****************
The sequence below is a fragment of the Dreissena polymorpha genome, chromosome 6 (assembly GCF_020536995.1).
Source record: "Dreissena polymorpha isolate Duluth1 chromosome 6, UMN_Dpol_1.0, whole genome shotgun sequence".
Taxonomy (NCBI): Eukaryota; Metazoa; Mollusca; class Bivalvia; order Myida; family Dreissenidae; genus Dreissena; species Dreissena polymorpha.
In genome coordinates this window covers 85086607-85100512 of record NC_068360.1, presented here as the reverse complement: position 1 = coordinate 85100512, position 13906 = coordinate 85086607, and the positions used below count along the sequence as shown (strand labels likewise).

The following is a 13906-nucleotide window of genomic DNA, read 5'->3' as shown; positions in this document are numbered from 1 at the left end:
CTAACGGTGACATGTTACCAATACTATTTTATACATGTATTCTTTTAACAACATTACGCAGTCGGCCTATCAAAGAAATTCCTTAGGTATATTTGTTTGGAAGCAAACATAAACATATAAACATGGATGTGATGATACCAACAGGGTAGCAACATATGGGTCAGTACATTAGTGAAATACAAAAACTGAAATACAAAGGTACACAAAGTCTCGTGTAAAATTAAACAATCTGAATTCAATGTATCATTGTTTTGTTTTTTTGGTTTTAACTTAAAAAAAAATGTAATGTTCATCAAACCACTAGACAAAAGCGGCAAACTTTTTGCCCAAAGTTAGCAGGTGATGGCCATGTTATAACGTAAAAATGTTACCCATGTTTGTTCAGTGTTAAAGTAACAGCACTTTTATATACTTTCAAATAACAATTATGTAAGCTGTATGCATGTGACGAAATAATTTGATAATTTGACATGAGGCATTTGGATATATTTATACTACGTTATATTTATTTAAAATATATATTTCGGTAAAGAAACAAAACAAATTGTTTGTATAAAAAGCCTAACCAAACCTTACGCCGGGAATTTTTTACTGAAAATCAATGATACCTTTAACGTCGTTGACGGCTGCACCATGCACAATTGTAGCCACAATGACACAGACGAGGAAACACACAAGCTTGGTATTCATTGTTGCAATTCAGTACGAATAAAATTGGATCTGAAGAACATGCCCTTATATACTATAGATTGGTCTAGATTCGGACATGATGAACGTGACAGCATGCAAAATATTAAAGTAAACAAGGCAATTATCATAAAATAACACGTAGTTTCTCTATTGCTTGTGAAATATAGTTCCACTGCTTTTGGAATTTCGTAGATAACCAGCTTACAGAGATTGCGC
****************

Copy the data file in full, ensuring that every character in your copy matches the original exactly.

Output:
The sequence below is a fragment of the Dreissena polymorpha genome, chromosome 6 (assembly GCF_020536995.1).
Source record: "Dreissena polymorpha isolate Duluth1 chromosome 6, UMN_Dpol_1.0, whole genome shotgun sequence".
Taxonomy (NCBI): Eukaryota; Metazoa; Mollusca; class Bivalvia; order Myida; family Dreissenidae; genus Dreissena; species Dreissena polymorpha.
In genome coordinates this window covers 85086607-85100512 of record NC_068360.1, presented here as the reverse complement: position 1 = coordinate 85100512, position 13906 = coordinate 85086607, and the positions used below count along the sequence as shown (strand labels likewise).

The following is a 13906-nucleotide window of genomic DNA, read 5'->3' as shown; positions in this document are numbered from 1 at the left end:
CTAACGGTGACATGTTACCAATACTATTTTATACATGTATTCTTTTAACAACATTACGCAGTCGGCCTATCAAAGAAATTCCTTAGGTATATTTGTTTGGAAGCAAACATAAACATATAAACATGGATGTGATGATACCAACAGGGTAGCAACATATGGGTCAGTACATTAGTGAAATACAAAAACTGAAATACAAAGGTACACAAAGTCTCGTGTAAAATTAAACAATCTGAATTCAATGTATCATTGTTTTGTTTTTTTGGTTTTAACTTAAAAAAAAATGTAATGTTCATCAAACCACTAGACAAAAGCGGCAAACTTTTTGCCCAAAGTTAGCAGGTGATGGCCATGTTATAACGTAAAAATGTTACCCATGTTTGTTCAGTGTTAAAGTAACAGCACTTTTATATACTTTCAAATAACAATTATGTAAGCTGTATGCATGTGACGAAATAATTTGATAATTTGACATGAGGCATTTGGATATATTTATACTACGTTATATTTATTTAAAATATATATTTCGGTAAAGAAACAAAACAAATTGTTTGTATAAAAAGCCTAACCAAACCTTACGCCGGGAATTTTTTACTGAAAATCAATGATACCTTTAACGTCGTTGACGGCTGCACCATGCACAATTGTAGCCACAATGACACAGACGAGGAAACACACAAGCTTGGTATTCATTGTTGCAATTCAGTACGAATAAAATTGGATCTGAAGAACATGCCCTTATATACTATAGATTGGTCTAGATTCGGACATGATGAACGTGACAGCATGCAAAATATTAAAGTAAACAAGGCAATTATCATAAAATAACACGTAGTTTCTCTATTGCTTGTGAAATATAGTTCCACTGCTTTTGGAATTTCGTAGATAACCAGCTTACAGAGATTGCGC